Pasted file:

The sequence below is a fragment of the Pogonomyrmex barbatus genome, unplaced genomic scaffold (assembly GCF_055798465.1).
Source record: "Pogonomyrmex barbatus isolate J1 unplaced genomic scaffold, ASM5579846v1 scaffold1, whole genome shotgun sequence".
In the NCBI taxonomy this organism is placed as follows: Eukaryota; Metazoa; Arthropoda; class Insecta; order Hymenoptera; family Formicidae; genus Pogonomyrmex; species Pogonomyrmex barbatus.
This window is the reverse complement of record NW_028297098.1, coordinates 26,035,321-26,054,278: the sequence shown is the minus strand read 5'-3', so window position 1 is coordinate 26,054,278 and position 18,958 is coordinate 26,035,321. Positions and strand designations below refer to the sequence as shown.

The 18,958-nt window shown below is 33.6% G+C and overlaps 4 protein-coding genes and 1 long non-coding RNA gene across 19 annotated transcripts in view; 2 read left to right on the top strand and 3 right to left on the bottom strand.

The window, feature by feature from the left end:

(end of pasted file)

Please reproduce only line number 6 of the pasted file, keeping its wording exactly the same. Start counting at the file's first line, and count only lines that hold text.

The window, feature by feature from the left end: